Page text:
Timber durability – your guide to classes 1 to 5

When choosing timbers for your construction works, be it decking in your garden or cladding on a commercial building, there is a lot of jargon involved. ThermoWood®, pressure treatments and the many different species names are just some of the industry-specific terms you will come across! Not all of them are essential for choosing your timber, but they can be helpful. One such term that we recommend you learn is Use Classes, and we have got all the information you need right here.

What Are Use Classes?

Use Classes is a categorisation of timber used by British Standards BS EN 335:2013. There are five different Use Classes, and they refer to the end application of the timber. By knowing the Use Class, it is much more easy for manufacturers, suppliers and you, the end client, to communicate without confusion, ensuring you get the right timber needed. 

It is important to note that Use Classes are different from Natural Durability Classes. Whilst durability is relevant in Use Classes, the main focus here is the end application, not the properties of the wood. 

Use Class 1

Use Class 1 refers to any timber which is intended for use indoors. This means the timber will be kept dry and weather issues are not a problem, so water resistance isn’t a must for the wood. Upper floor joists as well as your internal flooring are a common example of a Use Class 1 end application.

Use Class 2

Use Class 2 still refers to timber which will be used indoors, but this category does have a risk of getting wet. For example, any timber that is used in a bathroom will come under Use Class 2. Your front door might also fit into this category. This means the timber species has to be naturally more water-resistant or the wood must be treated with a water-resistant finish to prevent any moisture content issues. 

Use Class 3

Use Class 3 is the most common timber we work with here at EcoChoice (though definitely not the only one!). The timbers used in this type of application are selected for their suitability for use outdoors and above ground. So, decking boards and cladding will come under Use Class 3 since they don’t come into direct contact with the ground. These timbers are either naturally durable to UC3 or are generally pressure-treated or have a preservative coating to improve their durability in this type of application.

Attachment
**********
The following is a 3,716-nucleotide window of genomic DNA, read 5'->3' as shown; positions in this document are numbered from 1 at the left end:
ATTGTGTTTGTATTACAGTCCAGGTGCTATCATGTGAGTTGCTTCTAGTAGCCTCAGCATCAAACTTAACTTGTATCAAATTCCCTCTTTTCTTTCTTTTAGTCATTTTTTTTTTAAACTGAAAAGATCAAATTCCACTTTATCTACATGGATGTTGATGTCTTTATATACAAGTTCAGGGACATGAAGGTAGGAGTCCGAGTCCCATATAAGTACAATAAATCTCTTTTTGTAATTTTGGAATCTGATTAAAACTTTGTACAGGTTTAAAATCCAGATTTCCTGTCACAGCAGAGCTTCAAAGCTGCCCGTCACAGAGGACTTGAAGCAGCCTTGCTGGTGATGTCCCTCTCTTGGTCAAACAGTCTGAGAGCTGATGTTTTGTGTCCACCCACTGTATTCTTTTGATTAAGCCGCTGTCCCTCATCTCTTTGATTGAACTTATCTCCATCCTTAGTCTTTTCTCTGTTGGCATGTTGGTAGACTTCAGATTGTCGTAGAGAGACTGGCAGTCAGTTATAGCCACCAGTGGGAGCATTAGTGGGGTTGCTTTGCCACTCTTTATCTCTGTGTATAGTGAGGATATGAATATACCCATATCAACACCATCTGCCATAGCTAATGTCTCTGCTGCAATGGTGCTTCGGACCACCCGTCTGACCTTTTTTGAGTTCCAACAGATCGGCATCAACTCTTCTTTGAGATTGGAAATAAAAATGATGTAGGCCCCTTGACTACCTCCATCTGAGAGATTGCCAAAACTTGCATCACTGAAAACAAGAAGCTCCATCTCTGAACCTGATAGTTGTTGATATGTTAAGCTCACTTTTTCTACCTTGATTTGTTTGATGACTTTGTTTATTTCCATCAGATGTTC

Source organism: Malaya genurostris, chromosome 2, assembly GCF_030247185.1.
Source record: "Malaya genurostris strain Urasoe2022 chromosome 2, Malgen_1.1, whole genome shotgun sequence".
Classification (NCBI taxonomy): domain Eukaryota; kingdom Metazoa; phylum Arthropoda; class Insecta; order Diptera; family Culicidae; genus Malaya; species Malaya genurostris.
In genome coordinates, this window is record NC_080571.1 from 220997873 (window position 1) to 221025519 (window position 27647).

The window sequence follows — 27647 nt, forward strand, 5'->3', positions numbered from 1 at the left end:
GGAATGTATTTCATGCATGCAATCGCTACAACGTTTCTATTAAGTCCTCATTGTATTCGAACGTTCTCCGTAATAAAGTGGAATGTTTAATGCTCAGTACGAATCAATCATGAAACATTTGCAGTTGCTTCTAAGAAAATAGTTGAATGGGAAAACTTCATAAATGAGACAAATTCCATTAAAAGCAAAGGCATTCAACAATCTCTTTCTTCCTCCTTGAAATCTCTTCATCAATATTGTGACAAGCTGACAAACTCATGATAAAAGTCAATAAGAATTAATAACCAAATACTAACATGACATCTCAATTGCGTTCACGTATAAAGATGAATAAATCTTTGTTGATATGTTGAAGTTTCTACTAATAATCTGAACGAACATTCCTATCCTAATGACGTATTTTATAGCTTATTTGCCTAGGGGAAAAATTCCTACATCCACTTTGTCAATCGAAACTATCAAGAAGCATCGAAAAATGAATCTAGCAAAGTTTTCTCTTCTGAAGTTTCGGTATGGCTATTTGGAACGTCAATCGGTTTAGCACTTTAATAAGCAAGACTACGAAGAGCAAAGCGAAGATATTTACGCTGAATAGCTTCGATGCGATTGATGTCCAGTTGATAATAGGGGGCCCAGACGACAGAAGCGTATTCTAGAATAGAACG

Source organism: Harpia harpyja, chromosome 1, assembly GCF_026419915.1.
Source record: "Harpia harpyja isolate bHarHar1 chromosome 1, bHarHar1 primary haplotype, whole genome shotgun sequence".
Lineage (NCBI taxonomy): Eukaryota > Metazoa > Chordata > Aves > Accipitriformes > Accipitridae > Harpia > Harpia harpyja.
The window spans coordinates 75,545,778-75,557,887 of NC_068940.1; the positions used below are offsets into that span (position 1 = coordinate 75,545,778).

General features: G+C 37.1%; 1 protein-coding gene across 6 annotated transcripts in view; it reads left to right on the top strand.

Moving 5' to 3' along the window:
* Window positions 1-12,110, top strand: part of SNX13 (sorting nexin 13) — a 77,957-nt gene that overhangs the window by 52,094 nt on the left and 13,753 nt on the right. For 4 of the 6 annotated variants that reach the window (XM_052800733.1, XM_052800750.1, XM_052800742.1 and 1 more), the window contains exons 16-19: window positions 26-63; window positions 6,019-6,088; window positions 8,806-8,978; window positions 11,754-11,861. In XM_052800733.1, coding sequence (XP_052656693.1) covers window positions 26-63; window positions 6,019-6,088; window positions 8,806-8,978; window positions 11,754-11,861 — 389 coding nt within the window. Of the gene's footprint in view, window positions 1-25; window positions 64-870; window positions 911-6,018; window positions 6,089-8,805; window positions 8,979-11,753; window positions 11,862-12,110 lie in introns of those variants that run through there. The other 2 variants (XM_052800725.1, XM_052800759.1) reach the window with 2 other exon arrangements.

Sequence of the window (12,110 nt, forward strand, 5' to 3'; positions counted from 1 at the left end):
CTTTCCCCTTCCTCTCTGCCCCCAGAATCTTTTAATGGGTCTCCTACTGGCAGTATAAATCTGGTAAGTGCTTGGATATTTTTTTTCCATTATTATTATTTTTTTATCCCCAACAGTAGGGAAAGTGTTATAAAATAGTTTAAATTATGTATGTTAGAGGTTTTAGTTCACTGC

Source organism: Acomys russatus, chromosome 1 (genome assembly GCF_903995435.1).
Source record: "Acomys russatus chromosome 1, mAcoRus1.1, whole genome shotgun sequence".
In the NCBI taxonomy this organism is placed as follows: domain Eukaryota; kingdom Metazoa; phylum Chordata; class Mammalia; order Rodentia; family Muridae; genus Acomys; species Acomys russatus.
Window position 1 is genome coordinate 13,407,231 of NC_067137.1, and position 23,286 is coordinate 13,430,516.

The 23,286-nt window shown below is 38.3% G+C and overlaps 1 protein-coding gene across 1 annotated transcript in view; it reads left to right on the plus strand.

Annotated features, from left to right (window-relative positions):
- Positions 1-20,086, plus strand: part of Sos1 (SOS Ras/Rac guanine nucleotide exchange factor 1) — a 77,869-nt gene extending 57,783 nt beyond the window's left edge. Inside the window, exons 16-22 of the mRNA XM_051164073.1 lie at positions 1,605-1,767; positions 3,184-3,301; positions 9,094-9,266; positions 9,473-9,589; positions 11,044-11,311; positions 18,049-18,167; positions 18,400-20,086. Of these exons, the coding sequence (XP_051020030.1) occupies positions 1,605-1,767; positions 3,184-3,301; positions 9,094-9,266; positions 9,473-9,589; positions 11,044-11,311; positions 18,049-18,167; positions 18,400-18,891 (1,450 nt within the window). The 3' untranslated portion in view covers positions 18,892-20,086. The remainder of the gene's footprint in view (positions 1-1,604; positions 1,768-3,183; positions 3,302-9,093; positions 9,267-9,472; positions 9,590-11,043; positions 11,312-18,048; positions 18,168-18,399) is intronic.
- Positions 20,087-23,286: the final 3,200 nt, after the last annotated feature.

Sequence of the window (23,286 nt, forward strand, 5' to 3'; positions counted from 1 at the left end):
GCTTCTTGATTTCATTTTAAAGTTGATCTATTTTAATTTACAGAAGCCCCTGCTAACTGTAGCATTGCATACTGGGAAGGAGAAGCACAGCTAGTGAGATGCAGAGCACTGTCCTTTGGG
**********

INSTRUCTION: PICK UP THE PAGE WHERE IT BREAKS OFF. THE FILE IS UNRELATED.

Use Class 4

Use Class 4 timber is for outdoor use, just like Use Class 3. But the difference here is that the wood comes into direct contact with the ground and is often wet, so it needs to be far more durable than Use Class 3. Common applications for this timber include decking posts, fence posts and retaining walls. Use Class 4 wood is either a very durable hardwood or pressure treated to a higher standard (UC4).

Use Class 5

Timber that is suitable for Use Class 5 has to be really tough! UC5 applications are where the timber is going to be in constant direct contact with the ground or water, including sea water. End-uses can include sea defence, dock gates and fenders, all of which have to be very resistant to water. 

Find the Right Use Class at EcoChoice

If you’re not sure which Use Class is right for your project, we can help. At EcoChoice we are timber experts with a lot of experience in both commercial and domestic projects. To learn which Use Class you need and to be matched with the right timber species, get in touch with us today and we will be more than happy to help!

Image: Ingo Bartussek / Shutterstock.com

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